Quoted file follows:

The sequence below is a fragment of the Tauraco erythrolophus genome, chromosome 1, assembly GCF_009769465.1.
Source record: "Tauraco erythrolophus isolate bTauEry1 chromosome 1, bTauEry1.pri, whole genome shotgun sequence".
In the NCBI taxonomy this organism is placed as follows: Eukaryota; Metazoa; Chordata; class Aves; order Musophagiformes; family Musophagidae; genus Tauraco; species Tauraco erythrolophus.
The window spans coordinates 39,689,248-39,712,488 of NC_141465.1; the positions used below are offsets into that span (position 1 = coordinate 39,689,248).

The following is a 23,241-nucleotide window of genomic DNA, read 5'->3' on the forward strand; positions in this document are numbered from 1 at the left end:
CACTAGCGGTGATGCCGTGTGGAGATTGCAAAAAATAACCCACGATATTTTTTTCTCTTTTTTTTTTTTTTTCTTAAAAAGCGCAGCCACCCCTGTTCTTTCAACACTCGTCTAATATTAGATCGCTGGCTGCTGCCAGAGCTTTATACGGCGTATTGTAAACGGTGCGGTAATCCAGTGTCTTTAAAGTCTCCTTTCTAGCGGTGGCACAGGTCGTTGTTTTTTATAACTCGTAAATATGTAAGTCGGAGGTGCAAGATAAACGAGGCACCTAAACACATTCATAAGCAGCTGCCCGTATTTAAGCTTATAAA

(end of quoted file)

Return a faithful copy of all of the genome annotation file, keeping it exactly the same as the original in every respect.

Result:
The sequence below is a fragment of the Tauraco erythrolophus genome, chromosome 1, assembly GCF_009769465.1.
Source record: "Tauraco erythrolophus isolate bTauEry1 chromosome 1, bTauEry1.pri, whole genome shotgun sequence".
In the NCBI taxonomy this organism is placed as follows: Eukaryota; Metazoa; Chordata; class Aves; order Musophagiformes; family Musophagidae; genus Tauraco; species Tauraco erythrolophus.
The window spans coordinates 39,689,248-39,712,488 of NC_141465.1; the positions used below are offsets into that span (position 1 = coordinate 39,689,248).

The following is a 23,241-nucleotide window of genomic DNA, read 5'->3' on the forward strand; positions in this document are numbered from 1 at the left end:
CACTAGCGGTGATGCCGTGTGGAGATTGCAAAAAATAACCCACGATATTTTTTTCTCTTTTTTTTTTTTTTTCTTAAAAAGCGCAGCCACCCCTGTTCTTTCAACACTCGTCTAATATTAGATCGCTGGCTGCTGCCAGAGCTTTATACGGCGTATTGTAAACGGTGCGGTAATCCAGTGTCTTTAAAGTCTCCTTTCTAGCGGTGGCACAGGTCGTTGTTTTTTATAACTCGTAAATATGTAAGTCGGAGGTGCAAGATAAACGAGGCACCTAAACACATTCATAAGCAGCTGCCCGTATTTAAGCTTATAAA